How to Cook a Deer Ham on the Grill

Have You Ever Tried to Grill a Deer Ham?

Venison has a wonderful flavor. If you’ve managed to acquire some venison, don’t hesitate to cook it. Nowadays, there are plenty of recipes specifically for venison. True, cooking venison might require a bit more time, but ultimately, it’s entirely rewarding!

Cooking deer meat depends not only on the cut but also on your abilities and your dish preferences. If you are a meat lover then you can go to any extend for a perfect meat dish. The same efforts are required to grill a deer ham, as it takes a long time to grill.

What is a Deer Ham?

A deer ham is the thigh meat from the hind leg of a deer, elk, or a similar animal. If you like to hunt and you have your own venison then review proper butchering and storage tips and techniques so that you can keep the meat safe. It is also essential to prevent the meat from becoming overly gamey. Because venison is considerably leaner than beef, brine it before roasting. Brining adds flavor to the meat along with moisture, so it cooks juicy and tender.

How Long Should we Grill a Deer Ham?

When we cook meat the first thing important is to smoke it slowly and tightly. The ideal temperature to cook a deer ham is between 175 degrees Fahrenheit to 200 degrees Fahrenheit. Keep checking the internal temperature by inserting the probe thermometer into the thickest part of the meat. Do not allow the probe to strike the bone. Smoke for 2 to 5 hours or until the internal temperature reaches not less than 120 degrees Fahrenheit and not more than 140 degrees Fahrenheit.

How to Cook a Deer Ham on the Grill

Preparation time – 20 minutes

Cooking time – 3 hours

Serves 2 to 4 people

Ingredients Required

  • 1 venison roast (roughly 1 lb)
  • 1/2 gallon water
  • 1/2 cup salt
  • 1/4 cup molasses
  • 1/4 cup brown sugar
  • 1 tsp curing salt (I used Tender Quick)
  • 1 tsp cinnamon
  • 1/2 tsp nutmeg
  • 1 tsp thyme

Instructions to Follow

Step 1-To prepare your brine, put everything into a large stockpot on the stove. Heat to a boil, stirring occasionally.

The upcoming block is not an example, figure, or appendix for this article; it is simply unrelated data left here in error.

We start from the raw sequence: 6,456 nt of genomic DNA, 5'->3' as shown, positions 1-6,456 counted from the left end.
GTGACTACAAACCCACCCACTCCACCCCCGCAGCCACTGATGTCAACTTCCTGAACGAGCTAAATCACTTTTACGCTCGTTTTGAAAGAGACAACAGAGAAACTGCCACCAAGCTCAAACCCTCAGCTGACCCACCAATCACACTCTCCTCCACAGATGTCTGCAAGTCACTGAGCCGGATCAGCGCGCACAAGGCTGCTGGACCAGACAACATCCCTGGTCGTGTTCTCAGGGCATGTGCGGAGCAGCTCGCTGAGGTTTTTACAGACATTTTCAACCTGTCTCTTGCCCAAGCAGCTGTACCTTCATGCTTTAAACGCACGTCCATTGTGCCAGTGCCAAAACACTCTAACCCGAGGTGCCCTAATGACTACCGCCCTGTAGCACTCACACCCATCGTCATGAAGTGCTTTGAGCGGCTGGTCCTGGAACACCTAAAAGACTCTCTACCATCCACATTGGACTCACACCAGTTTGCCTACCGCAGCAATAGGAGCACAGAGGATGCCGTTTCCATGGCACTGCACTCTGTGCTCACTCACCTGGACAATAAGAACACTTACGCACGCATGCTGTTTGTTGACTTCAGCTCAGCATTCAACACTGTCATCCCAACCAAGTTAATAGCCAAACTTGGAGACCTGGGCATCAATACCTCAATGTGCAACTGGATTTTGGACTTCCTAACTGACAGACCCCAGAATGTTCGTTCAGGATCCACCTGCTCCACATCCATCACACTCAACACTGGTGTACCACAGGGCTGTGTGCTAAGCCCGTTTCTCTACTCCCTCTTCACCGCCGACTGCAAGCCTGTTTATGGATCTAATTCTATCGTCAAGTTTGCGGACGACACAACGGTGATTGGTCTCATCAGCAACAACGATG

Step 2-Remove from heat and let it cool completely.

Step 3-Add venison roast to the brine and cover. Refrigerate for 6 days. If you’re working with a roast over 2 pounds you will want to double the brine and let it refrigerate for 8-10 days. This is curing the meat.

Step 4-Preheat your pellet grill to 180 degrees.

Step 5-While preheating, remove the venison from the brine and let it air dry on a plate.

Step 6-Once the grill is preheated, smoke the venison roast for an hour and a half. Then, crank the heat up to 275.

Step 7-Use your meat probe to keep track of the internal temperature. Once the internal temperature reached 180, your ham is done.

Step 8-Let the ham cool slightly before cutting. It will look, smell and taste extremely similar to a pork ham! If you’re not going to serve it right away, wrap it in saran wrap to help preserve moisture.

Step 9-You can pan-fry, substitute for any recipe calling for ham, or just eat it sliced!

How Can We Serve the Deer Ham?

Many cooks find that the stronger flavor of wild game meat can make it more difficult to season well. Here herbs offer the perfect solution. Bay, juniper berries, rosemary, sage, savory, and sweet marjoram all pair well with venison, as well as many other wild game types of meat.

Frequently Asked Questions

Q1: What is the best way to cook venison?

Ans: Cooking a venison steak is not a difficult task. Grill the steak or cook it in a skillet. The best to cook deer meat is on a hot grill, or in a very skillet on the stove. Both methods are affordable and cook the meat properly. It is important to give the meat a proper temperature so it cook properly.

Q2: At what temperature do we have to cook a deer ham?

Ans: Meat should be grilled slow and low. It is suggested to cook meat between 175 degrees Fahrenheit to 200 degrees Fahrenheit with an internal probe thermometer stuck in the thickest part of the venison. Do not let the probe hit the bone. Smoke for between 2 and 5 hours, or until it hits an internal temperature of no lower than 120F and no higher than 140F.

Q3: How can we cook deer meat without drying it out?

Ans: It is good to cook venison meat at medium-rare. Leave the meat on the covered plate to keep it warm. Leaving them on the grill too long or keeping them warm will also result in dry steaks.

Q4: Is it necessary to soak venison before cooking it?

Ans: Often people soak deer meat before getting onto the actual preparation. We do not say that this is necessary but if you will do it then go ahead. It won’t hurt anything. Buttermilk is sometimes used for this purpose, and the theory is that acid in buttermilk helps with the meat as vinegar does.

Q5: Which soaking liquid is best to soak deer meat before cooking?

Ans: The most popular soaking liquids are saltwater, buttermilk, vinegar, lemon juice, white milk, and lime juice. While some hunters swear by certain soaking methods to take the “gamey” flavor away or bleed the meat after processing, others don’t find it all that helpful.

Q6: Should we wash deer meat?

Ans: Rinsing out the cavity with cold water soon after the deer has been killed can help by removing any bacteria that is a part of the spilled material. In most cases, leaving the hide on the deer keeps the meat surface clean (prevents bacterial contamination) and prevents the outside of the carcass from drying out

To Wrap it Up

Indeed cooking a deer ham takes a lot of time for preparation and cooking. But if you are a meat lover than it is the perfect meat choice for you. The most important thing is to keep checking the internal temperature for perfect grilling.

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